Yes, diet-phobic!Am I the only one diet-phobic? I honestly doubt it.
Another, probably related, thing I don't particularly like is when people serve me, deciding how much of the various foods I will eat. Inevitably I would have prefered less of one and more of another. Maybe I'm just contrary and it could be called a "control" thing. Whatever you want to call it, the psychological effect on "dieting" is pretty bad.
And the most important part of "dieting" is the ability to make it a life-changer, finding a way to permanently eat in a way that the weight will stay off.
It certainly doesn't pay to work hard, lose weight and have it return with interest before you've worn out your new clothes. Let's say you manage to lose weight for a special event, get some great clothes, look spectacular in the pictures and then just a few years later people look at the album and say:
"Who's that?"I've always said that it's best to make a few livable, sustainable changes, which may not produce the perfect body of your dreams, but you can continue eating that way.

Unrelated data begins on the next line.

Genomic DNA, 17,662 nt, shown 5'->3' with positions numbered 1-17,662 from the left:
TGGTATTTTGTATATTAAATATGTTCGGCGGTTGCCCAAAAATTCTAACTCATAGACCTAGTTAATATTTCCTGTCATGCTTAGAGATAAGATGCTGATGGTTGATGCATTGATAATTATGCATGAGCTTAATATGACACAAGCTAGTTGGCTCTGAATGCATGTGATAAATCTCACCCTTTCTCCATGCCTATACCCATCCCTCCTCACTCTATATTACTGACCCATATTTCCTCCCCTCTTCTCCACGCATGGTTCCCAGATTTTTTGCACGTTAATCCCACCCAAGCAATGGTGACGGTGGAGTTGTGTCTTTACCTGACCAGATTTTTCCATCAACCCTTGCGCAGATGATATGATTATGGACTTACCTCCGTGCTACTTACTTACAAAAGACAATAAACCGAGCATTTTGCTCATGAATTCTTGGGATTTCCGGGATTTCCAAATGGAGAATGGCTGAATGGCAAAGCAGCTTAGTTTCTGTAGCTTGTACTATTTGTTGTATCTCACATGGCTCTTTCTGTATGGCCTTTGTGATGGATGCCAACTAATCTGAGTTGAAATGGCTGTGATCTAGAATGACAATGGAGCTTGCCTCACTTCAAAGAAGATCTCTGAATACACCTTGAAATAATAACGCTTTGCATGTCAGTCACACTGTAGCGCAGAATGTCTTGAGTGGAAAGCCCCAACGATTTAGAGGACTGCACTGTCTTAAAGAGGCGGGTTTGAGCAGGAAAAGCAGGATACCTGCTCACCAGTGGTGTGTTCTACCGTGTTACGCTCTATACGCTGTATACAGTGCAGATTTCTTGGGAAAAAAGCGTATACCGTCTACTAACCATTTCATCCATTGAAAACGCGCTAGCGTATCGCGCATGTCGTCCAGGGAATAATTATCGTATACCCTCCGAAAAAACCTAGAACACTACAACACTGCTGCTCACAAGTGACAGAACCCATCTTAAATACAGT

I basically did that almost ten years ago. The weight stayed off until just over a year ago, and all that came back was barely a third of what I had lost. That is considered successful weight loss. And I'm already working hard at banishing them again. I have no doubt that this will happen periodically for the rest of my life.
My basic eating plan is to include a lot of cooked vegetables, which are filling and tasty. Here's yesterday's lunch.
The beef was cooked for Shabbat, and I heated it up with an onion and and a big chunk of cabbage. Salad was simply a cucumber and tomato. Since my husband and I have an empty nest, I cook a week's worth of meat, mostly chicken, when I cook for Shabbat and we reheat it during the week. That's most efficient for us.
I hope this helps, me, you and all.